Experts say that the discrimination that women of color face while doing their jobs is difficult to prove. But this past week, cable TV viewers witnessed them firsthand. Impunity for O'Reilly and Spicer after their attacks on Waters and Ryan could make it even more difficult for women of color to eliminate barriers to their success.

    Illustration by Dayanita Ramesh.

  • Did News Outlets Finally Learn Their Lesson About Trump’s Exaggerated Jobs Announcements?

    Blog ››› ››› CRAIG HARRINGTON

    Since his election, President Donald Trump has repeatedly claimed credit for private businesses’ decisions to invest in the United States. His flimsy and misleading boasts have been routinely amplified by compliant media outlets before the claims eventually collapse under scrutiny. Yet the response from mainstream journalists to the president’s latest jobs boast seems to indicate that perhaps some outlets have “caught on” to Trump’s exaggerated pronouncements and have stopped taking them at face value.

    On March 27, The Detroit News broke the news that the Ford Motor Co. has announced an investment of “$1.2 billion in three Michigan facilities” and that most of the investment was brokered in 2015 as part of the company’s contract with the United Auto Workers union. Roughly $350 million of that total investment represents new money, but Ford is expected to “add or retain” only 130 jobs -- a marginal amount compared to the 201,000 people the company employs worldwide.

    Trump moved early the next day to take credit, tweeting that Ford would announce an investment “in three Michigan plants” and that “car companies [are] coming back to the U.S.” before concluding, “JOBS! JOBS! JOBS!” Later in the day, White House press secretary Sean Spicer pointed to the Ford announcement as proof that “the president’s economic agenda is what American businesses have been waiting for.”

    In the past few months, Media Matters has chronicled dozens of occasions when outlets stumbled over themselves to credit Trump for creating new American jobs based on his misleading claims of playing a role in private sector business decisions that he had little to do with. (See: Alibaba, Carrier, Ford, SoftBank.)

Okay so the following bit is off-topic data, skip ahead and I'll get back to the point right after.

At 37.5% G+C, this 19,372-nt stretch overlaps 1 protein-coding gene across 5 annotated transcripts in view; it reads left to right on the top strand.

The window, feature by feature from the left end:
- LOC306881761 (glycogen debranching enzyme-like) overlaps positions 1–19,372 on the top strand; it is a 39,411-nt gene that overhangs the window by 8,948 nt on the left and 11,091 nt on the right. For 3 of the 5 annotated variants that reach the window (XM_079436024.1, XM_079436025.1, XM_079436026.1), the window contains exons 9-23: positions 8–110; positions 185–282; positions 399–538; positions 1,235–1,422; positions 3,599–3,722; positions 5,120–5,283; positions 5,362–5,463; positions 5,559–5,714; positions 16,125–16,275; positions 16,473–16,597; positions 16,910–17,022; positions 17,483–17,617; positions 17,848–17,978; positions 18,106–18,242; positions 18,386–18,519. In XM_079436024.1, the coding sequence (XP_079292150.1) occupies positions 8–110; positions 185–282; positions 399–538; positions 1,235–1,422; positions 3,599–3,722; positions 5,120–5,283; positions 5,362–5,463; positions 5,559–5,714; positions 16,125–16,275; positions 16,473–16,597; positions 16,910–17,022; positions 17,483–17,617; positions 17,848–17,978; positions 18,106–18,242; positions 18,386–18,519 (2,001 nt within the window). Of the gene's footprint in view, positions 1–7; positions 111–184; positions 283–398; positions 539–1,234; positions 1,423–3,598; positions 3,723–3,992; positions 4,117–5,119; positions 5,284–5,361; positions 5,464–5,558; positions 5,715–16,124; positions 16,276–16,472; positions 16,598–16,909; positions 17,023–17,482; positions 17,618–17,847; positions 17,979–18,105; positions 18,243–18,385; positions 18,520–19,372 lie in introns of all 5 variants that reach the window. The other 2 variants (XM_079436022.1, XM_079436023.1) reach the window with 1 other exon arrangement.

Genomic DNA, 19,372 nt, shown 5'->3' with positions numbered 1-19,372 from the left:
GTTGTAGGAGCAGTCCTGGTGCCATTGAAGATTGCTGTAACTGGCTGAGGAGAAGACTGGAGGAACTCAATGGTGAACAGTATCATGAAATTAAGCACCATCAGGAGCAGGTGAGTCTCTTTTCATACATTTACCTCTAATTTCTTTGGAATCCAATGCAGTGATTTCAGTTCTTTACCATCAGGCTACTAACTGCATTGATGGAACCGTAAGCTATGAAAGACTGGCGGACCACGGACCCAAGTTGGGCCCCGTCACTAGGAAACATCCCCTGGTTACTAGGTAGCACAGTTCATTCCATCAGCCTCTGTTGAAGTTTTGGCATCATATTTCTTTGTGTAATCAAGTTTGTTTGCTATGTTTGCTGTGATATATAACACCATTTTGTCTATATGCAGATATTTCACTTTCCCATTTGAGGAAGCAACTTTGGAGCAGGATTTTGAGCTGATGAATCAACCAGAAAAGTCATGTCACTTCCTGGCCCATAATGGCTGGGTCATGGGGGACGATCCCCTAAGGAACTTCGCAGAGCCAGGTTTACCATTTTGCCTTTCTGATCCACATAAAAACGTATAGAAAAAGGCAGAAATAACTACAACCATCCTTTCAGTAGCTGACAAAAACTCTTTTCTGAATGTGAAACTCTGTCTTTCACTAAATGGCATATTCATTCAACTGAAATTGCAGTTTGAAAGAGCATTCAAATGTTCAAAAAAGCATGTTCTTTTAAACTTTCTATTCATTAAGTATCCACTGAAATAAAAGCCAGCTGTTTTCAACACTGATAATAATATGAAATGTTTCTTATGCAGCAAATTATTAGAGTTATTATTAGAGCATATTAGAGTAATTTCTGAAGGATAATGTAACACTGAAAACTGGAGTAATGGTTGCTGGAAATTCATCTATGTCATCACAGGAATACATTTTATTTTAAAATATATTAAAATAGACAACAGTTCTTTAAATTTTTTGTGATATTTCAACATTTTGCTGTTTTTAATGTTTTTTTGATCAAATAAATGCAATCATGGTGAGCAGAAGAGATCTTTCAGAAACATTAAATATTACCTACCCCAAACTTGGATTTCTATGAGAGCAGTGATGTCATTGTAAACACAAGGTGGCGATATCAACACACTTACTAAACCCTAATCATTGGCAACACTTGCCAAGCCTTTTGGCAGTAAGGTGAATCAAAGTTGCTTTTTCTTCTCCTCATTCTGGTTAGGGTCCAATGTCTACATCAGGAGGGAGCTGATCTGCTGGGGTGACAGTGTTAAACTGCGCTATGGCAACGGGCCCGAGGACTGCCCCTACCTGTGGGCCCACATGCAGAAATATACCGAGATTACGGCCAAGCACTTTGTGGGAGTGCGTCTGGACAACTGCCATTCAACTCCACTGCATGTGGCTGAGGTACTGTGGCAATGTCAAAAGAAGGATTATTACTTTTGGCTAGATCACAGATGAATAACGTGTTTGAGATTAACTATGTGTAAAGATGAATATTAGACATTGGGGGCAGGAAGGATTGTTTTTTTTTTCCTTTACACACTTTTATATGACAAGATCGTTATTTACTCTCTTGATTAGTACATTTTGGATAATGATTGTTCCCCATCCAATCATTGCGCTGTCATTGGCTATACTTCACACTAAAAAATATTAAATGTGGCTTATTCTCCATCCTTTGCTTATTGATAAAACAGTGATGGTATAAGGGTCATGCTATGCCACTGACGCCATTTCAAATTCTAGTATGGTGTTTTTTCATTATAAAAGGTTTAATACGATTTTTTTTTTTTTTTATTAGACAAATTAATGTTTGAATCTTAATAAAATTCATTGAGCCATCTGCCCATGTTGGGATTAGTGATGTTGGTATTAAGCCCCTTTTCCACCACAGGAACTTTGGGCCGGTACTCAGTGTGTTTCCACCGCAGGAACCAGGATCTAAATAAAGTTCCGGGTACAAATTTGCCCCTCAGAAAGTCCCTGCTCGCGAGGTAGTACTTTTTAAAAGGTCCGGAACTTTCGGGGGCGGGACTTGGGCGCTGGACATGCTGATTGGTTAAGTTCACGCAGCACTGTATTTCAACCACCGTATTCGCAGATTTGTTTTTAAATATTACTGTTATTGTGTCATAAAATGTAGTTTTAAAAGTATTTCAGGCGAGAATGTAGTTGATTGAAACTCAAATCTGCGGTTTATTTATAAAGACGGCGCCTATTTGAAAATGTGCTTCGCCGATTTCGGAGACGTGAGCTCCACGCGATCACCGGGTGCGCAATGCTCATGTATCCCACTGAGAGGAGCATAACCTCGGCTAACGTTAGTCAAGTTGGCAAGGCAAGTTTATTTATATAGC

Trump’s tweet about Ford seemed poised to inspire more of the same media fawning, but journalists who covered the news largely downplayed Trump’s role rather than falling for his boast. The Washington Post, USA Today, Bloomberg, and Reuters all reported that the majority of the Ford investment plan far predated the Trump administration and was part of the company’s long-term restructuring plan for its American factories.

    New York Times columnist and MSNBC contributor Steven Rattner noted that “The big news ended up being only 130 jobs” and asked of the president, “When will he stop misleading [people]?” CNBC reporter Jacob Pramuk reported that the “White House on Tuesday promoted a Ford investment in American plants” even though “most of [the money] was part of a plan the automaker first announced in 2015.” Vox senior correspondent Matt Yglesias highlighted that CNBC article on Twitter and commented that reporters were “catching on” to Trump’s game. Washington Post reporter Michelle Ye Hee Lee pointed out that the Ford investment “had nothing to do [with] Trump’s election.” Meanwhile, New York Times correspondent Binyamin Appelbaum mocked Trump by writing that the president’s tweet contained “three more exclamation points … than the number of new jobs that Ford created today.” In his write-up of Trump’s announcement, CNNMoney senior writer Chris Isidore added that “Ford isn't bringing any work back to the United States from Mexico, or any other foreign country” -- a blow to Trump’s claim that automakers are “coming back to the U.S.”